A trademark owner has several possibilities to defend against a breach of trademark rights. The Czech legal system provides various means of protection, both substantive and procedural. In a recent development, the procedure of detention of goods infringing on intellectual property rights applied by custom authorities has been simplified based on an amendment to the Czech Antipiracy Act.
Czech law provides a wide range of legal means of protection against a breach of trademark rights. Besides claims of a private-law nature, the trademark owner may take advantage of certain procedural instruments, such as a preliminary injunction, on the basis of which effective legal protection may be quickly granted. The owner of a trademark may also initiate proceedings to be carried out by customs authorities pursuant to Act No. 191/1999 Coll., Czech Antipiracy Act or Act No. 634/1992 Coll., Czech Consumer Act, if the prerequisites for commencing such a procedure are met.
Legal protections under the Enforcement Act
The main law protecting industrial property rights is Act No. 221/2006 Coll., the Enforcement Act, which implements EC Directive 2004/48/ EC. Under the Enforcement Act, a trademark owner may assert claims in cases of a breach of rights resulting from a trademark which consists in: (i) an injunction prohibiting the continuation of the infringement, (ii) the recall and/or destruction of goods infringing the trademark right, or the destruction of materials or implements exclusively or principally used for activities that breach or endanger the respective trademark right, (iii) the publication of the judicial decision at the infringer’s cost, (iv) a claim for damages, (v) the redress of unjust enrichment, (vi) adequate compensation, and (vii) disclosure of certain information regarding the goods infringing on the trademark right and information on persons dealing with such goods.
To make it easier to determine the value of the claim, the Enforcement Act allows the trademark owner to request compensation of at least a double licence fee. If there is no fault on the part of the infringer, the amount of at least adequate licence fees can be claimed. The licence fee is based on the common fee that would have to be paid on the market for a licence at the time of the unlawful interference, as determined by an expert.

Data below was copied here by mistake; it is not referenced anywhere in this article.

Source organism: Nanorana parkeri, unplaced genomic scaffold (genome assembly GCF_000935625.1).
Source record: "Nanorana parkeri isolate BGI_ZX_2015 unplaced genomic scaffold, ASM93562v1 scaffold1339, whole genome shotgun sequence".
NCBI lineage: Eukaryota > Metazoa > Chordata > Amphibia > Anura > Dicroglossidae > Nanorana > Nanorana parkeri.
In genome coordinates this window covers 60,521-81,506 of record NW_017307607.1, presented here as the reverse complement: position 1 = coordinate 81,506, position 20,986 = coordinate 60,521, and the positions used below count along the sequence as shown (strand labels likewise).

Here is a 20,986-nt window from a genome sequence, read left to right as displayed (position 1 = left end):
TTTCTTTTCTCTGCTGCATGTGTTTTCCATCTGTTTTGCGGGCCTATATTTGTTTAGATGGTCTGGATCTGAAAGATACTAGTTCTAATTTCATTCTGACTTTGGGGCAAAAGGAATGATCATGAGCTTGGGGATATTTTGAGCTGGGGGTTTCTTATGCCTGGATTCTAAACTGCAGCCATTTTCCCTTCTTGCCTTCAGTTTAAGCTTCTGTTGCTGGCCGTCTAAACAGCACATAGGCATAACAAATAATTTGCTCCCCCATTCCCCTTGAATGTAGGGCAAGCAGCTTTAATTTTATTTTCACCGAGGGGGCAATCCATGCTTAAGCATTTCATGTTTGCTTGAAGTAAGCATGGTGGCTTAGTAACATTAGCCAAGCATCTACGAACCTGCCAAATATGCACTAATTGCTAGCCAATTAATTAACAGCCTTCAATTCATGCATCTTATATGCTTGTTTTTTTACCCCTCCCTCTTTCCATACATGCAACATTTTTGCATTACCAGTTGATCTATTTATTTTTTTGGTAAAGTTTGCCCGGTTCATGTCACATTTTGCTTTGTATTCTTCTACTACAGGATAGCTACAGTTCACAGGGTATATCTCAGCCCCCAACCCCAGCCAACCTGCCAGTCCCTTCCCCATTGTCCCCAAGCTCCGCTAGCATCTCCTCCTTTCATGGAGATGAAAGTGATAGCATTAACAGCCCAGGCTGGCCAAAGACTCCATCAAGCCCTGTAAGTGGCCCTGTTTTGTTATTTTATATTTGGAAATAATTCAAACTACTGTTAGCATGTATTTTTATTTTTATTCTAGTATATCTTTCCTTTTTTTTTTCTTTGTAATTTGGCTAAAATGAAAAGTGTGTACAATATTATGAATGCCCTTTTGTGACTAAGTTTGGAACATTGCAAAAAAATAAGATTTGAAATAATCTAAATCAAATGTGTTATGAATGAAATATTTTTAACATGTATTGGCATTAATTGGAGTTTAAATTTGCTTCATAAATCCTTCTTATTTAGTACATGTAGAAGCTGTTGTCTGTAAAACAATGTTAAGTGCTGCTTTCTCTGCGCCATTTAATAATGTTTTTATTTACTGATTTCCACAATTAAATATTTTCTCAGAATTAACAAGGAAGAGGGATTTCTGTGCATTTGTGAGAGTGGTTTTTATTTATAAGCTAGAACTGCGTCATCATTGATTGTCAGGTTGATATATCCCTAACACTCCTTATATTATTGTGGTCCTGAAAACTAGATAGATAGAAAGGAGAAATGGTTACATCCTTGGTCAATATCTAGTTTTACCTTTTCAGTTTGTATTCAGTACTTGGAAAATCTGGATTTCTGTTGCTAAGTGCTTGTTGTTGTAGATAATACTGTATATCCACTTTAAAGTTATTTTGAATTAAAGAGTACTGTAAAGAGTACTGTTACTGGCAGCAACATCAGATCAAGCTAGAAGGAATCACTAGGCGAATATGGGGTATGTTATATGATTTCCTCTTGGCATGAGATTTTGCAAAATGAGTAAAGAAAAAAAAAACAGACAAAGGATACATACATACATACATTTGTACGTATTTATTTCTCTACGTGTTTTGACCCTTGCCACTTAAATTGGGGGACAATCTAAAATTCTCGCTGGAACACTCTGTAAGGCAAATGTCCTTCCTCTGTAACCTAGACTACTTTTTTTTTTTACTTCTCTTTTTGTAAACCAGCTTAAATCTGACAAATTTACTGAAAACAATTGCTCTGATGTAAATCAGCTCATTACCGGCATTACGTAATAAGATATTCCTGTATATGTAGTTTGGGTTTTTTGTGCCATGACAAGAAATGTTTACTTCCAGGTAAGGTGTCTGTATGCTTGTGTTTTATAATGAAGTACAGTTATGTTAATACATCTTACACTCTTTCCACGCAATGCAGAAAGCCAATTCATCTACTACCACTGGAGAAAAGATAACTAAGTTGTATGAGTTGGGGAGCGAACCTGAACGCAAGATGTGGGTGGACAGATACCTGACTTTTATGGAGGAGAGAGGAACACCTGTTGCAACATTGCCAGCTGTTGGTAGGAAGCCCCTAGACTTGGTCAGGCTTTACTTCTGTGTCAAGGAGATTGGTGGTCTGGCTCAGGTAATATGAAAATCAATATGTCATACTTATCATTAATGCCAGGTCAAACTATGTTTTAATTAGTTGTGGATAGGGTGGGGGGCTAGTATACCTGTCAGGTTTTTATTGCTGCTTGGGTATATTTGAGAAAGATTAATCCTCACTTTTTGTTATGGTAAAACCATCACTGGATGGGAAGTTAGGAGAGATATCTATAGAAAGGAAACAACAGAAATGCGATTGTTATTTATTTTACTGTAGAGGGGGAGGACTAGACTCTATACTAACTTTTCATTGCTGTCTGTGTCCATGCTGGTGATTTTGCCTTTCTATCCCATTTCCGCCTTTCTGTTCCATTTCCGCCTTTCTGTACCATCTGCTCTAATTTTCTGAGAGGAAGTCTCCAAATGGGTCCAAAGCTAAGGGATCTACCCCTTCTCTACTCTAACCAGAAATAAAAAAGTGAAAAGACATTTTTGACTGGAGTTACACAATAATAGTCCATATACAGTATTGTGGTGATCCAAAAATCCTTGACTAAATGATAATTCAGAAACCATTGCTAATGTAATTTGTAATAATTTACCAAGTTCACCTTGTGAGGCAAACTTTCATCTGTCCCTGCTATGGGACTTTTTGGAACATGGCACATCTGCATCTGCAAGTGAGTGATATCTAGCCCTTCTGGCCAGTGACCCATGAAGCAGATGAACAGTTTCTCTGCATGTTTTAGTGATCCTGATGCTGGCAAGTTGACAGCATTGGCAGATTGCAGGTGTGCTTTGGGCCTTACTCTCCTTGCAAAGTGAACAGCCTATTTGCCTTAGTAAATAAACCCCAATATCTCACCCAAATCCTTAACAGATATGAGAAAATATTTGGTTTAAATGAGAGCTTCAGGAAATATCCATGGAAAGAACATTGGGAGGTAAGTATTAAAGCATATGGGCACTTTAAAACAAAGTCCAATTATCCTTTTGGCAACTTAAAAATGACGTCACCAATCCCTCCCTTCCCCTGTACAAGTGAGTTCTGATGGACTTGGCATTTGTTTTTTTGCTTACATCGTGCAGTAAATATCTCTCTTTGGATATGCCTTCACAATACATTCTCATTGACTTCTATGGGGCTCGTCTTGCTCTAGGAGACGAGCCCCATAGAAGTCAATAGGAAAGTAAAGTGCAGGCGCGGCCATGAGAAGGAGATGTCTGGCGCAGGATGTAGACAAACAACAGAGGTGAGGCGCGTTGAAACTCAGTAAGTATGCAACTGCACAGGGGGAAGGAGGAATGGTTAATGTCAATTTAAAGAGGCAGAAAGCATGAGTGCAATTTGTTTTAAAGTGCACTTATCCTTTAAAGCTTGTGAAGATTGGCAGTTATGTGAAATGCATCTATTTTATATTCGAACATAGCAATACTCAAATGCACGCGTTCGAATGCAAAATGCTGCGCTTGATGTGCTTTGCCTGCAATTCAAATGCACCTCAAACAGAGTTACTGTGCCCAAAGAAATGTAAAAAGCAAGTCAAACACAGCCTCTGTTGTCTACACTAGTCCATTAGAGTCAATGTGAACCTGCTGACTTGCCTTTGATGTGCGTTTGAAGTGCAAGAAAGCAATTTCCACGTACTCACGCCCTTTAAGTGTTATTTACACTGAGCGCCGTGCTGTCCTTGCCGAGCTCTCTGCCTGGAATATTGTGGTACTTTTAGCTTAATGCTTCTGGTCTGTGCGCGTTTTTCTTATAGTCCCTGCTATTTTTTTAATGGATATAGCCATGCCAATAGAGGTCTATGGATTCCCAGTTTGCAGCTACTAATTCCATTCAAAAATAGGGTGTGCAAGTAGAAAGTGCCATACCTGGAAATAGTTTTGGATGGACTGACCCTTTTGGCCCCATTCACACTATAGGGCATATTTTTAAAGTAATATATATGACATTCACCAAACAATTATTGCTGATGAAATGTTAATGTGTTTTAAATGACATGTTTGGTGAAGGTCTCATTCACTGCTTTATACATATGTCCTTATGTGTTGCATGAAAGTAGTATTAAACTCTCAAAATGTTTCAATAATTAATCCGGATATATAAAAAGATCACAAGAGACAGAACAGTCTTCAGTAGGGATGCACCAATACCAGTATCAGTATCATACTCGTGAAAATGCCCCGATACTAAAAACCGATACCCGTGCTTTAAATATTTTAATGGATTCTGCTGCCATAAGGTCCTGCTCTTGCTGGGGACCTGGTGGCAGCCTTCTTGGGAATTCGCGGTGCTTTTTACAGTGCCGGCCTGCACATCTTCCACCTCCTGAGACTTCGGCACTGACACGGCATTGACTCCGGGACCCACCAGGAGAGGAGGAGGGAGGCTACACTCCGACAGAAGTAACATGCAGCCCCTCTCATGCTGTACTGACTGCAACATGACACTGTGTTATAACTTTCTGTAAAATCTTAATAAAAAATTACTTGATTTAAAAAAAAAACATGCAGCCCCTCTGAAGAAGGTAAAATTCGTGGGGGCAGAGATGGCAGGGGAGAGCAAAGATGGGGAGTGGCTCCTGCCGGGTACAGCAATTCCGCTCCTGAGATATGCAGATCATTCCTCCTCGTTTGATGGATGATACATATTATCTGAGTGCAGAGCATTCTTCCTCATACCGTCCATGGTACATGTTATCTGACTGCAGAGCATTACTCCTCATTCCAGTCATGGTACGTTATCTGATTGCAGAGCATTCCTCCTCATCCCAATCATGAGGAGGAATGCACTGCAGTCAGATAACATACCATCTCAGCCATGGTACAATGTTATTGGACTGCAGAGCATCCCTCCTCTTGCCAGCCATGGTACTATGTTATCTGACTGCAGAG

Protection under the Civil Procedure Code
A preliminary injunction under Act No. 99/1963 Coll., the Civil Procedure Code is the most effective way to make the infringer quickly stop the infringing. The court may issue a preliminary injunction if there is a need to preliminary regulate the relationship between the parties; for example, if the trademark owner could incur harm while awaiting a final decision in the main proceedings. When requesting a preliminary injunction, the claimant must deposit CZK 50,000 (EUR 2,000) with the court. The claimant must prove a preliminary injunction is necessary and also provide evidence that a trademark right is being infringed or is about to be infringed. The claimant must reimburse any damage caused to any person by the preliminary injunction if it loses in the main proceedings.
Measures by custom authorities
According to the Czech Antipiracy Act, the trademark owner may apply in writing to the customs directorate, Hradec Králové, for action by the customs authorities related to goods within their supervision and suspected of infringing on intellectual property rights. The customs authority may suspend the release of the goods. Moreover, if the conditions set forth in the Antipiracy Act are fulfilled, the customs authority may have goods infringing on trademark rights destroyed, or use them for humanitarian purposes after removing the infringing trademarks from the goods.
The process of detention and destruction of counterfeit goods has been simplified through the amendment to the Czech Antipiracy Act that came into effect on 1 August 2011. Customs authorities now have the right to seize goods from purchasers or shippers if they suspect an infringement of trademark rights and if the goods are not handed over voluntarily. Customs may also seize fakes and imitations of branded goods if their owner cannot be found. The destruction is in such case at the expense of the trademark owner.
Customs authorities also have significant powers under the Consumer Protection Act. Customs officers are authorised (including upon a motion by the trademark owner) to inspect whether consumers are being deceived by an offer or sale of goods infringing on intellectual property rights. If so, the officer may order the seizure of the products or goods. In a subsequent proceeding, the goods may be destroyed.
Czech law provides a wide range of legal means of protection against a breach of trademark rights, from seizure of goods to monetary claims. Each, however, has a narrow scope. It is thus important to determine the most suitable type of protection.
The customs authority may suspend the release of the goods. Moreover, if the conditions set forth in the Antipiracy Act are fulfilled, the customs authority may have goods infringing on trademark rights destroyed, or use them for humanitarian purposes after removing the infringing trademarks from the goods.